More than 20 years ago, Tanner [ Ann. N.Y. Acad. Sci. 89, 752 ( 1961)] noted that observers asked to detect a signal act as though they are uncertain about the physical characteristics of the signal to be detected. The popular assumptions of probability summation and decision variable, taken together, imply this uncertainty. This paper defines an uncertainty model of visual detection that assumes that the observer is uncertain among many signals and chooses the likeliest. With only four parameters, the uncertainty model explains why d′ is approximately a power function of contrast (“nonlinear transduction”) and accurately predicts effects of summation, facilitation, noise, subjective criterion, and task for near-threshold contrasts. Thus the uncertainty model offers a synthesis of much of our current understanding of visual contrast detection and discrimination.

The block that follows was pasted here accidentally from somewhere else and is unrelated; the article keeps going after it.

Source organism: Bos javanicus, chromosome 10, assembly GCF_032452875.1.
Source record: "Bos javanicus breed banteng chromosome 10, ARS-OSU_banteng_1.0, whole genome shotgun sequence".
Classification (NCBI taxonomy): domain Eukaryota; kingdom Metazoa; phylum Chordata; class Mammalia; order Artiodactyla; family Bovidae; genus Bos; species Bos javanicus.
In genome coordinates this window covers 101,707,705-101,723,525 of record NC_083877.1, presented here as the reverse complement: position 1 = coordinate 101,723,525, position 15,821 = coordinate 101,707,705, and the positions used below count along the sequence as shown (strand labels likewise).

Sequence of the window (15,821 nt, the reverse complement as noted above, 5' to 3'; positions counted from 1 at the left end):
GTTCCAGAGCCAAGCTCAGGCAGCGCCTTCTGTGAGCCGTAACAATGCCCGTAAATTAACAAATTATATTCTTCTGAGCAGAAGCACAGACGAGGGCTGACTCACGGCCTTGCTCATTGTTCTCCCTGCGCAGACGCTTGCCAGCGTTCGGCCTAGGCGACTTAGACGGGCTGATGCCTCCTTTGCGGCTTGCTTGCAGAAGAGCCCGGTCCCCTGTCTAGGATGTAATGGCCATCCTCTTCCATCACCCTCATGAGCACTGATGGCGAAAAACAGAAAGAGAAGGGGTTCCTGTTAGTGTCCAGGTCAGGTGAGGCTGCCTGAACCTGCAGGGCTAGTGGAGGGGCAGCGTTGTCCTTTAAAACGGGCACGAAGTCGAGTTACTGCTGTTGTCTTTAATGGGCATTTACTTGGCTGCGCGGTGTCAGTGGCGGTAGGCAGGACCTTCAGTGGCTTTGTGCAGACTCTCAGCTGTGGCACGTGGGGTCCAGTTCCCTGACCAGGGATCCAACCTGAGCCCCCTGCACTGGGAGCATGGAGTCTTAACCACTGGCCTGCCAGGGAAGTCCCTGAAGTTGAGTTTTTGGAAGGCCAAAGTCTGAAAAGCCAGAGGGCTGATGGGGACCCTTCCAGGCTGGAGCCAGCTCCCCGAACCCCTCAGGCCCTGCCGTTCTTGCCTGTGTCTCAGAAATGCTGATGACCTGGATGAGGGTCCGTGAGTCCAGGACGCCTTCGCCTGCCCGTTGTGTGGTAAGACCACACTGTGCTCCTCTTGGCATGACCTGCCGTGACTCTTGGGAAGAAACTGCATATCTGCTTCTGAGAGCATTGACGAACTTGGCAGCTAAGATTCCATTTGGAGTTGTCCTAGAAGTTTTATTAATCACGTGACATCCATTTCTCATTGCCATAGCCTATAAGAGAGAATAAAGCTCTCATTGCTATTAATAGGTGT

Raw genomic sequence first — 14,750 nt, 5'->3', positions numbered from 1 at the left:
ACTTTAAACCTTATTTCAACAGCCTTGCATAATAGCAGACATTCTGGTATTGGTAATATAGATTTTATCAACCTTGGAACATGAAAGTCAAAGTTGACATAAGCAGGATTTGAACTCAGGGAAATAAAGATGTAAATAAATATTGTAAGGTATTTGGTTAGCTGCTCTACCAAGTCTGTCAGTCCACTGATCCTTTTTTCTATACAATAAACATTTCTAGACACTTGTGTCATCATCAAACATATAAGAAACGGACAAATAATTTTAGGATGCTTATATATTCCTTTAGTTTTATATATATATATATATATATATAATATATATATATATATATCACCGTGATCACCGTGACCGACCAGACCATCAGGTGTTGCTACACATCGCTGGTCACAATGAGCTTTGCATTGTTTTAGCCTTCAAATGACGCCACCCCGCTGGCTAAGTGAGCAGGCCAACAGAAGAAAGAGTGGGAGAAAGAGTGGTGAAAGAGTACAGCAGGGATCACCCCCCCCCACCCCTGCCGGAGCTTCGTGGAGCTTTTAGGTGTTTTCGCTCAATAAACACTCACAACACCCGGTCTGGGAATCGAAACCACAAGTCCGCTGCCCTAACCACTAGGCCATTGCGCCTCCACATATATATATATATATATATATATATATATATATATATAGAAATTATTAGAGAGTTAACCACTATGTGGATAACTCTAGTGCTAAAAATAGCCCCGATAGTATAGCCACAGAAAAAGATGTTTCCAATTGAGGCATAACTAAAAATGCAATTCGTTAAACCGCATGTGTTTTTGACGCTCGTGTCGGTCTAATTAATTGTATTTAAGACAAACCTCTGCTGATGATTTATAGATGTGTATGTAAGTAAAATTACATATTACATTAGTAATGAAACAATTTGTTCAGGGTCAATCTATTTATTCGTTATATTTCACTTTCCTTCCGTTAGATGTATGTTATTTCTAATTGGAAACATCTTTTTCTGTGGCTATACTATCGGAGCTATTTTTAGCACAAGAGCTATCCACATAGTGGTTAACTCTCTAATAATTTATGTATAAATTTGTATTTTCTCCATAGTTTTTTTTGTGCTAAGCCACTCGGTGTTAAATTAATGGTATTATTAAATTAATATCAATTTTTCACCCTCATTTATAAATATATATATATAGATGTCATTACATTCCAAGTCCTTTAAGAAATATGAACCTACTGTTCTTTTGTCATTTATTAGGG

© 1985 Optical Society of America
Original Manuscript: December 1, 1983
Manuscript Accepted: May 7, 1985
Published: September 1, 1985
Denis G. Pelli, "Uncertainty explains many aspects of visual contrast detection and discrimination," J. Opt. Soc. Am. A 2, 1508-1532 (1985)